Philips v. Commissioner

T.C. Memo. 1995-540 (1995)

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Philips v. Commissioner

United States Tax Court
T.C. Memo. 1995-540 (1995)

Facts

Scott Philips (plaintiff) received taxable income from multiple sources over the course of several years. Philips never filed tax returns for those years or paid federal taxes on his income. The Internal Revenue Service (IRS) (defendant) issued Philips a notice of deficiency. Philips then filed a document purporting to be a petition to the United States Tax Court contesting the deficiency. Philips’s purported petition failed to comply with the form and content regulations for Tax Court petitions. Additionally, Philips’s purported petition raised arguments long held to be legally spurious, albeit favored by tax protestors, such as the argument that wages are not taxable income and that the Sixteenth Amendment is unconstitutional. The Tax Court denied Philips’s purported petition and ordered Philips to amend it. Philips then resubmitted the same document. The IRS filed a motion asking the court both to dismiss the case and to impose sanctions against Philips. Philips submitted another amended complaint, this time complying with the court’s requirements, and the court denied the IRS’s motion to dismiss. At trial, Philips conceded that he had received income on which he had not paid taxes but continued to contest his liability. Philips reraised the arguments made in his original petition, supplementing them with nonsensical, out-of-context invocations of legal jargon. The IRS renewed its motion asking the court to impose sanctions on Philips.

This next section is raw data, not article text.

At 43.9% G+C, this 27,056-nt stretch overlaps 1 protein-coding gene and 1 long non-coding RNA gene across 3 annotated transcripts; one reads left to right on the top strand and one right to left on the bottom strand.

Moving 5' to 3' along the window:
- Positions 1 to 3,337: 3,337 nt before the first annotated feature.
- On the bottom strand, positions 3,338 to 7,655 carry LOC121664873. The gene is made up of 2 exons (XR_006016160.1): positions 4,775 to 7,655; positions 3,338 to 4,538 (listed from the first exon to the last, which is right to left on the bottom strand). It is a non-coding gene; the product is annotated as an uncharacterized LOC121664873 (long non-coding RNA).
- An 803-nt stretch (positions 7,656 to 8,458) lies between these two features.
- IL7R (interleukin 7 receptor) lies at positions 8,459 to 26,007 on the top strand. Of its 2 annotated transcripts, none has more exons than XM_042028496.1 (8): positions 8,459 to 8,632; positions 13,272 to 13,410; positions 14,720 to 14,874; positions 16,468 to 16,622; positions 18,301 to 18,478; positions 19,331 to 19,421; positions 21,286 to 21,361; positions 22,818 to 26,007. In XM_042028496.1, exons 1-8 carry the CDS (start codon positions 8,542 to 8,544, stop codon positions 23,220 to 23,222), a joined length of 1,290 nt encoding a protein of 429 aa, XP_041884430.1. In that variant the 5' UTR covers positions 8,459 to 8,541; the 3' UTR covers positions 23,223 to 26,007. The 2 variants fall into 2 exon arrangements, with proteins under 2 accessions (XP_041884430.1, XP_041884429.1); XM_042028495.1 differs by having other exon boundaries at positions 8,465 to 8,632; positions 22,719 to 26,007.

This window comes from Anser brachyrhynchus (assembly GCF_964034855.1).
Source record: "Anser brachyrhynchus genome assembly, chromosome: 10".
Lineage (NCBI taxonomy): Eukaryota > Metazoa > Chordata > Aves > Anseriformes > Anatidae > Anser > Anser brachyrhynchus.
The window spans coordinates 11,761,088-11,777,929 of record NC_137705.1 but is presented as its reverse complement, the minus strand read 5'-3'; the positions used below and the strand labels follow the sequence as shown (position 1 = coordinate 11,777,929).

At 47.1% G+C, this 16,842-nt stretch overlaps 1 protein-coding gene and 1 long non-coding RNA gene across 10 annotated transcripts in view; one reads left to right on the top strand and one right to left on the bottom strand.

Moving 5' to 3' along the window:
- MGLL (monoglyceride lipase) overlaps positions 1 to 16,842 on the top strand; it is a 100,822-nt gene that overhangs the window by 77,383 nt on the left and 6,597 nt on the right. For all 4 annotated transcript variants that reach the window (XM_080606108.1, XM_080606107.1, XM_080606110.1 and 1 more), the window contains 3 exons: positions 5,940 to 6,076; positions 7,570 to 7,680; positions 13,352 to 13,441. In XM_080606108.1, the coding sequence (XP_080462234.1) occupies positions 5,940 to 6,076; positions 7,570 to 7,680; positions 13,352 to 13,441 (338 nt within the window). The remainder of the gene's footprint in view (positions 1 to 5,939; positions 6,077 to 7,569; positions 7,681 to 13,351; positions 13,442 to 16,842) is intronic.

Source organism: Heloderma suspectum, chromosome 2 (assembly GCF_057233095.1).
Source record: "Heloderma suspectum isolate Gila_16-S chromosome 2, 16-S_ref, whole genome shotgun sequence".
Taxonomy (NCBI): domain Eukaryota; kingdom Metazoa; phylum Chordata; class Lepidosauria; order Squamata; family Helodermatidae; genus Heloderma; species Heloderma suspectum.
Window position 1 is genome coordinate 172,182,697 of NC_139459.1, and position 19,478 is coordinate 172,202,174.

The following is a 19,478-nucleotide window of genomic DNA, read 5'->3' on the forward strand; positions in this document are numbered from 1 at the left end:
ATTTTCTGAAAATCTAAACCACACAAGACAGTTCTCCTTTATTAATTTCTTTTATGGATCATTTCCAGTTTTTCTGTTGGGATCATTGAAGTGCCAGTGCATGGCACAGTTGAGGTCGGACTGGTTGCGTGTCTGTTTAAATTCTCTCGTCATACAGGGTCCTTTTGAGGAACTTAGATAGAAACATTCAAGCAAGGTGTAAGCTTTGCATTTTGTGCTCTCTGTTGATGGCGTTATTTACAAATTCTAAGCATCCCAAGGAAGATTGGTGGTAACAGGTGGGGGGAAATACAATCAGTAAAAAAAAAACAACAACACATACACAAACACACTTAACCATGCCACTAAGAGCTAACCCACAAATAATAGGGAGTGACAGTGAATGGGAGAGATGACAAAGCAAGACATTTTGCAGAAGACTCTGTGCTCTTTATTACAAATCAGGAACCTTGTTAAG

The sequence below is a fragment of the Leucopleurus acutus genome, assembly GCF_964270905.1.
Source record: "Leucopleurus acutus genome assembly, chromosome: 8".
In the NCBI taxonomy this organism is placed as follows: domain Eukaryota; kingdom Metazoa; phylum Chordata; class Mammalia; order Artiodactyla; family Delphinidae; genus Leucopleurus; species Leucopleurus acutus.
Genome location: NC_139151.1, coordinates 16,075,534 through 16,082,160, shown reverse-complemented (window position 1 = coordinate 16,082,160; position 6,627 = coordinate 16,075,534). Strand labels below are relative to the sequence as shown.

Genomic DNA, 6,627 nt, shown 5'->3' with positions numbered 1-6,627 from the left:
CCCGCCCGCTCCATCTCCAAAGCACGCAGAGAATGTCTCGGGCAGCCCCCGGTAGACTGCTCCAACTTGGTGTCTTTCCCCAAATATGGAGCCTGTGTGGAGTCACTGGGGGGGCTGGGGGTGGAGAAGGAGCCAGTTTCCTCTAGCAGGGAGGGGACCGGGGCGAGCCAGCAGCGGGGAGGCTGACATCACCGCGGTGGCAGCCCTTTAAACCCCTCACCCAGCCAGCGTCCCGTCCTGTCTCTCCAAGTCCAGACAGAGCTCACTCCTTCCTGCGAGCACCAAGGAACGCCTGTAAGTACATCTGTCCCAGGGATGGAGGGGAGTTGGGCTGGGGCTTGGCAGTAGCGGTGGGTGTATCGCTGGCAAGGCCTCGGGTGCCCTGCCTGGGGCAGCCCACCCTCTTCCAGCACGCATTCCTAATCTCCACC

Rule of Law

Issue

Holding and Reasoning (Foley, J.)

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